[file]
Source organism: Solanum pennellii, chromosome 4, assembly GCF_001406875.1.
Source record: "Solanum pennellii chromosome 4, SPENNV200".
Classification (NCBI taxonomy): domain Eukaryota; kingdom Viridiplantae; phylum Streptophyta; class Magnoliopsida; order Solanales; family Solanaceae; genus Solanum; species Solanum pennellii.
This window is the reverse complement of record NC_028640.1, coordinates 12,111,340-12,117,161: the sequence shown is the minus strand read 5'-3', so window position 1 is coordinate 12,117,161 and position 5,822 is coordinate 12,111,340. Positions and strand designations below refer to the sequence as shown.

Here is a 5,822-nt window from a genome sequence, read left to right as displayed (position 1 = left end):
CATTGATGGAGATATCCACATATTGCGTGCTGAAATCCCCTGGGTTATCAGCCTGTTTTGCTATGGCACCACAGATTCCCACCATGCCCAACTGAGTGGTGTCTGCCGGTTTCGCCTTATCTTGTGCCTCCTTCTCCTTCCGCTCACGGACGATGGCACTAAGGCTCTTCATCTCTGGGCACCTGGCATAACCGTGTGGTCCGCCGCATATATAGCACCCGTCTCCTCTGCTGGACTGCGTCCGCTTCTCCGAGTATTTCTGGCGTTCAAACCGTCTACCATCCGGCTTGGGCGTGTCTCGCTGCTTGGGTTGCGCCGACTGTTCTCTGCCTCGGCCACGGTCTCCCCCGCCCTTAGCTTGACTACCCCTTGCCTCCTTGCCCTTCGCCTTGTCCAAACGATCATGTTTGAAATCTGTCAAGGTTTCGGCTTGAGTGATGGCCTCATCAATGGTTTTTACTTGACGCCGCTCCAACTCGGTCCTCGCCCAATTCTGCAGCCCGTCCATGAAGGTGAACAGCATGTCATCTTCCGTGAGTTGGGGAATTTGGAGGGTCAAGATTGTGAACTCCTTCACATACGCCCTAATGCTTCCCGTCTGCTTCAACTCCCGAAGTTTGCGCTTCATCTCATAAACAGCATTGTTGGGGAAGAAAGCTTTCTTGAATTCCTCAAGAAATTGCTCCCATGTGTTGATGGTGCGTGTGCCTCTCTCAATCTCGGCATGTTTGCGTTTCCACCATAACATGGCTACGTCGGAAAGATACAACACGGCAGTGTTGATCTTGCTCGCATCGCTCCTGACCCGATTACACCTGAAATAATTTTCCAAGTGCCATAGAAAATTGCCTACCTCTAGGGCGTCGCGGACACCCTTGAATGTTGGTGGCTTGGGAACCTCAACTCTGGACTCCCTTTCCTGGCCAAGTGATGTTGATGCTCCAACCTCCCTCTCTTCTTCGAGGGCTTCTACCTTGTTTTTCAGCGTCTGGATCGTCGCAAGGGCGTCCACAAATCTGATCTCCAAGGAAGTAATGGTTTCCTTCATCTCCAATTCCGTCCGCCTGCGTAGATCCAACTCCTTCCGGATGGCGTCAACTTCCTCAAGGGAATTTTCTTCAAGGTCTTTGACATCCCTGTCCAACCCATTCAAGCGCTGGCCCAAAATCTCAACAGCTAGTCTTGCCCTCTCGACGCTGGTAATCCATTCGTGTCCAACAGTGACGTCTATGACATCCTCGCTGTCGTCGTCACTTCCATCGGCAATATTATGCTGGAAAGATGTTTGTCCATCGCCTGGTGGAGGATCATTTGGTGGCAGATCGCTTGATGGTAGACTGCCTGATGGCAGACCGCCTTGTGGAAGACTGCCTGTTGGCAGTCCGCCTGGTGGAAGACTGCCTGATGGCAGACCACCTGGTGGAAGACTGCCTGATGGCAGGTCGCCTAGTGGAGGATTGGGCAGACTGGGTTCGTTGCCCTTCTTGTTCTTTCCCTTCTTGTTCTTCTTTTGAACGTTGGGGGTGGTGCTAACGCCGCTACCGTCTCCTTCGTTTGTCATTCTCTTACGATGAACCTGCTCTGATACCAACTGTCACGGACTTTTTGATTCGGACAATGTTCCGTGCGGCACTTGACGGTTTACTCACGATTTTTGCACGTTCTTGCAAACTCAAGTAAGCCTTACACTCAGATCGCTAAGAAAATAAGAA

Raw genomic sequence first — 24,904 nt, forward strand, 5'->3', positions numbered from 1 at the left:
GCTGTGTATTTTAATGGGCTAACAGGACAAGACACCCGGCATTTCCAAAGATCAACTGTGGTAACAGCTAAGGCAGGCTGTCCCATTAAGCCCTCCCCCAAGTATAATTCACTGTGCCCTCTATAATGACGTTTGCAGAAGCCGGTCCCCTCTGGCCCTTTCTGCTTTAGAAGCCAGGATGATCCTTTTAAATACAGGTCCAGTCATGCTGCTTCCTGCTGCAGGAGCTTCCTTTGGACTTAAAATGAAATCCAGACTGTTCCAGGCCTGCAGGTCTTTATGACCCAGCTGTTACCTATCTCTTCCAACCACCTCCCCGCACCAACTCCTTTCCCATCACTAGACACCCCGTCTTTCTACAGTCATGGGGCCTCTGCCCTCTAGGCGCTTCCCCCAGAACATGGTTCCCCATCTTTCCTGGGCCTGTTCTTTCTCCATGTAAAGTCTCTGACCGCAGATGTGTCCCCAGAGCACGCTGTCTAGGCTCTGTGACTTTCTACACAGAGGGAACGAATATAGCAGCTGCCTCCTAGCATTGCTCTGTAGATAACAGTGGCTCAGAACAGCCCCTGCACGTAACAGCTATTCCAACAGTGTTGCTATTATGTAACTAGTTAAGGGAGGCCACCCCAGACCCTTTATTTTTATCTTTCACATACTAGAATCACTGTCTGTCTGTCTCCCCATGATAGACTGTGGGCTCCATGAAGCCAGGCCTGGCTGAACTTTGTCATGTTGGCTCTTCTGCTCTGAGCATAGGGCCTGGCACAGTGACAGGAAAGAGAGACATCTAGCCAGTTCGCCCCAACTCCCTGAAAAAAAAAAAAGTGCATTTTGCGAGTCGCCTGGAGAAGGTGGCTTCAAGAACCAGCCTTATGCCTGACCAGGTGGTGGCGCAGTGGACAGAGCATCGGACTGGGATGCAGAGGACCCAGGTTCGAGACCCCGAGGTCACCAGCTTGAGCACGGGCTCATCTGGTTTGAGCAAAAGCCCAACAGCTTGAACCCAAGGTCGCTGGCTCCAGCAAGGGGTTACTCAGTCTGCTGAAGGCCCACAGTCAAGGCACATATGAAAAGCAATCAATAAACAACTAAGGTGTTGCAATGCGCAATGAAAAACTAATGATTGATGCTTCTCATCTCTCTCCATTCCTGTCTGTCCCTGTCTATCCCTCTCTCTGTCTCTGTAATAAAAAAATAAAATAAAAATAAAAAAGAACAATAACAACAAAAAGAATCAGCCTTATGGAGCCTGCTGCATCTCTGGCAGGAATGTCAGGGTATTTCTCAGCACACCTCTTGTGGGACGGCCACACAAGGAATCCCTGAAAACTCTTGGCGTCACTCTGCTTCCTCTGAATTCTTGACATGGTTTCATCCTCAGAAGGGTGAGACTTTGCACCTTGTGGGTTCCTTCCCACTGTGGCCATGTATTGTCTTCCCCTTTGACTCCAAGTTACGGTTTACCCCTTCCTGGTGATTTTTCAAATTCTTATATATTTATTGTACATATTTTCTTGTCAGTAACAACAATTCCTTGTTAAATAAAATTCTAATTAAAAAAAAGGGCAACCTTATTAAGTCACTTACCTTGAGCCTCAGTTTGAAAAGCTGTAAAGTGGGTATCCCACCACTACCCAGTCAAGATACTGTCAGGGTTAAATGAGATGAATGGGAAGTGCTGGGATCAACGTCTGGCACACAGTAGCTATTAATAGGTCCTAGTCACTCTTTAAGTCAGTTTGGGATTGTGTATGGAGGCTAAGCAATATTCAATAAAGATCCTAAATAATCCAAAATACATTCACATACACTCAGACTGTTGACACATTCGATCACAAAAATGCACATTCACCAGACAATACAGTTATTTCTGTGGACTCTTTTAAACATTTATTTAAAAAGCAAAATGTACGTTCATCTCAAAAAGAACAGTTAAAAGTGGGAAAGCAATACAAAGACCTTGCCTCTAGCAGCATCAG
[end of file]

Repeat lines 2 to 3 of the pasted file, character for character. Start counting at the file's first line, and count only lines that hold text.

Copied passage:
Source record: "Solanum pennellii chromosome 4, SPENNV200".
Classification (NCBI taxonomy): domain Eukaryota; kingdom Viridiplantae; phylum Streptophyta; class Magnoliopsida; order Solanales; family Solanaceae; genus Solanum; species Solanum pennellii.